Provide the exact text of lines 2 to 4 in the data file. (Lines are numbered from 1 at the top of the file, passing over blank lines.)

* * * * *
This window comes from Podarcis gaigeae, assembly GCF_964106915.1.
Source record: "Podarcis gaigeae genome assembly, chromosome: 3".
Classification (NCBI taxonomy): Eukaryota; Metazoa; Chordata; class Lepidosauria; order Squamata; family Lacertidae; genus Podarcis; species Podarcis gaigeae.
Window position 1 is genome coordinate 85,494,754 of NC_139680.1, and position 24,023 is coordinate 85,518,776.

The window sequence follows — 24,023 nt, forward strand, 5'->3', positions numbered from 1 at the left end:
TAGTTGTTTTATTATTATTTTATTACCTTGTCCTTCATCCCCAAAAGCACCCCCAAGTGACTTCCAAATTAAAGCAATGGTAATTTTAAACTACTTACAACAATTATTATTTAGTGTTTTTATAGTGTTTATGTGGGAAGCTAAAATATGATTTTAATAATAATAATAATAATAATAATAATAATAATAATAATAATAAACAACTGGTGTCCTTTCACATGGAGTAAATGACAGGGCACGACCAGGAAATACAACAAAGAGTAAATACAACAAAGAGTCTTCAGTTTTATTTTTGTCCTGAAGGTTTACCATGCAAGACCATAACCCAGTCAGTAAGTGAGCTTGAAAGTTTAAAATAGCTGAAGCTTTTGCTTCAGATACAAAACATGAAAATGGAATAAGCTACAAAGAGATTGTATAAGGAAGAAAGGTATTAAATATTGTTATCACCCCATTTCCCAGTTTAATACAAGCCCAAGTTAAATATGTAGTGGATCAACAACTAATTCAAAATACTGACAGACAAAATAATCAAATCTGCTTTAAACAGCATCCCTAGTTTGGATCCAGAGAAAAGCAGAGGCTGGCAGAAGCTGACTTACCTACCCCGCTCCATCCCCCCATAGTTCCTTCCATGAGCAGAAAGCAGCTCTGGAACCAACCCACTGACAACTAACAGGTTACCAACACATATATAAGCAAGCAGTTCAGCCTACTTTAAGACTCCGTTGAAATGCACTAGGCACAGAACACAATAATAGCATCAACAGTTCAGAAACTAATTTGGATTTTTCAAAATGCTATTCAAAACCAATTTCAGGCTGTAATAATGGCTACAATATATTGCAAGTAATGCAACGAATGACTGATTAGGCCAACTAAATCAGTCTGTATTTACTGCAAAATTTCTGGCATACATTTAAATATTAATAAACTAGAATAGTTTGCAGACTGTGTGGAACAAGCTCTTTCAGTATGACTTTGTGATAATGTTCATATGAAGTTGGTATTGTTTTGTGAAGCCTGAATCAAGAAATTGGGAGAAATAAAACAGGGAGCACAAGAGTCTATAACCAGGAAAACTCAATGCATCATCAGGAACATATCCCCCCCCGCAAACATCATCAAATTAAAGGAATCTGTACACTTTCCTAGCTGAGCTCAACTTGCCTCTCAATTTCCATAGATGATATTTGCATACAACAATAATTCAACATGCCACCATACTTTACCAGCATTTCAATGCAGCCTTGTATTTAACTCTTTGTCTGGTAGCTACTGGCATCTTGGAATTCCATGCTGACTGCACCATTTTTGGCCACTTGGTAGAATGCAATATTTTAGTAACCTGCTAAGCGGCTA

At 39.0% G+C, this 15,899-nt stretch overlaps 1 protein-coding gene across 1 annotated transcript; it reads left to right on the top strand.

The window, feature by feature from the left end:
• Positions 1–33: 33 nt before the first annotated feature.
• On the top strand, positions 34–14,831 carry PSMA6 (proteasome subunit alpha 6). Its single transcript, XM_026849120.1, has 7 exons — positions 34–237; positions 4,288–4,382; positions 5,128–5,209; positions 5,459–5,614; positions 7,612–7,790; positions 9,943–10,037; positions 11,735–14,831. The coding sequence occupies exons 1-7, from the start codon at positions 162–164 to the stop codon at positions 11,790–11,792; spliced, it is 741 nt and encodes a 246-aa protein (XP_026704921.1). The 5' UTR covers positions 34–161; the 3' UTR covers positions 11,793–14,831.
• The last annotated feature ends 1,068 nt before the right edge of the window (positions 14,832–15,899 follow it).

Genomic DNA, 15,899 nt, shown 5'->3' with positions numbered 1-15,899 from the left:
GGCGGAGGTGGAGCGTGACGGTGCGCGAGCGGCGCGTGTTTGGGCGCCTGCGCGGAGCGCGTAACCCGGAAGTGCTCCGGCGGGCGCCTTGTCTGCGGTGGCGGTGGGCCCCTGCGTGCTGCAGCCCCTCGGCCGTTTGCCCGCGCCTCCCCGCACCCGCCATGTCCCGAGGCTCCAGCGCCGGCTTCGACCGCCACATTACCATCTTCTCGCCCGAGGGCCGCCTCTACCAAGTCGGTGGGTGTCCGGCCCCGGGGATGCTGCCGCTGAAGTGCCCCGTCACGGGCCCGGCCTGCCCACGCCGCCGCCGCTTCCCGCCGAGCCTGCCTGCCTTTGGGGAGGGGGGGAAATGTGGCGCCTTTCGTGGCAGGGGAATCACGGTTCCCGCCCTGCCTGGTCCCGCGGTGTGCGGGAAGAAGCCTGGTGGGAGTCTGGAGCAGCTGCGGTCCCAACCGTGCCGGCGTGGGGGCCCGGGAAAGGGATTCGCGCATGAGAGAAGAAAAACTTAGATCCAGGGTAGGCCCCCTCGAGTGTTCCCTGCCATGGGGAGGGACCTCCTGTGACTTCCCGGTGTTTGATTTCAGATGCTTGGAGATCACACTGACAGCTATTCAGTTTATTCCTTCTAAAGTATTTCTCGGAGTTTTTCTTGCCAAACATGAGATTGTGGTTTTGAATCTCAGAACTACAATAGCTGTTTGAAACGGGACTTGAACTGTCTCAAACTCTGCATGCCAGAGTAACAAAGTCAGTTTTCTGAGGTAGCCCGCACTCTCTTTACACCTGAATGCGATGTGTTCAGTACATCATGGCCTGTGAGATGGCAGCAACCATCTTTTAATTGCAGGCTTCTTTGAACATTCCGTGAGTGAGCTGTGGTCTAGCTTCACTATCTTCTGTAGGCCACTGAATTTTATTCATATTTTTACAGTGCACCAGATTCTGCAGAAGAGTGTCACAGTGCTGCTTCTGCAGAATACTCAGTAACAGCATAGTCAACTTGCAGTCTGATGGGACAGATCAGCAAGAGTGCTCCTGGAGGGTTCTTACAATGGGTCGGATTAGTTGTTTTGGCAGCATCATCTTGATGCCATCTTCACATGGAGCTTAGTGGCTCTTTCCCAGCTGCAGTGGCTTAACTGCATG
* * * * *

Source record: "Podarcis gaigeae genome assembly, chromosome: 3".
Classification (NCBI taxonomy): Eukaryota; Metazoa; Chordata; class Lepidosauria; order Squamata; family Lacertidae; genus Podarcis; species Podarcis gaigeae.
Window position 1 is genome coordinate 85,494,754 of NC_139680.1, and position 24,023 is coordinate 85,518,776.